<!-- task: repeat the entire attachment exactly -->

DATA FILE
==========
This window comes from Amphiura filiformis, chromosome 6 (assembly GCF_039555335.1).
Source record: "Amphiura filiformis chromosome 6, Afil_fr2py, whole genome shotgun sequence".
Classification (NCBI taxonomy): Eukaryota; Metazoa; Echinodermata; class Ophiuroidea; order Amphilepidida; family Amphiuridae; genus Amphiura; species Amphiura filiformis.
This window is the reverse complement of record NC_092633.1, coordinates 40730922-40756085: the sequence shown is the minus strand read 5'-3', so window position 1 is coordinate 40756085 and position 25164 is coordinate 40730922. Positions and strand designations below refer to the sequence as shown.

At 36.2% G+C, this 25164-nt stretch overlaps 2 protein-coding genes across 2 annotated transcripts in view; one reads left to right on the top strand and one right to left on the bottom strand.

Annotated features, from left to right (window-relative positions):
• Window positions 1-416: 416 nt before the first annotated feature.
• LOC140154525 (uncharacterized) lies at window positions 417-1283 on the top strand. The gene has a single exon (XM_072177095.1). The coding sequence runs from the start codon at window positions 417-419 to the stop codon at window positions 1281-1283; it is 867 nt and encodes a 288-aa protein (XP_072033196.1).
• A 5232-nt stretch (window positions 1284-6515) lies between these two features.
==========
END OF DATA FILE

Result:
This window comes from Amphiura filiformis, chromosome 6 (assembly GCF_039555335.1).
Source record: "Amphiura filiformis chromosome 6, Afil_fr2py, whole genome shotgun sequence".
Classification (NCBI taxonomy): Eukaryota; Metazoa; Echinodermata; class Ophiuroidea; order Amphilepidida; family Amphiuridae; genus Amphiura; species Amphiura filiformis.
This window is the reverse complement of record NC_092633.1, coordinates 40730922-40756085: the sequence shown is the minus strand read 5'-3', so window position 1 is coordinate 40756085 and position 25164 is coordinate 40730922. Positions and strand designations below refer to the sequence as shown.

At 36.2% G+C, this 25164-nt stretch overlaps 2 protein-coding genes across 2 annotated transcripts in view; one reads left to right on the top strand and one right to left on the bottom strand.

Annotated features, from left to right (window-relative positions):
• Window positions 1-416: 416 nt before the first annotated feature.
• LOC140154525 (uncharacterized) lies at window positions 417-1283 on the top strand. The gene has a single exon (XM_072177095.1). The coding sequence runs from the start codon at window positions 417-419 to the stop codon at window positions 1281-1283; it is 867 nt and encodes a 288-aa protein (XP_072033196.1).
• A 5232-nt stretch (window positions 1284-6515) lies between these two features.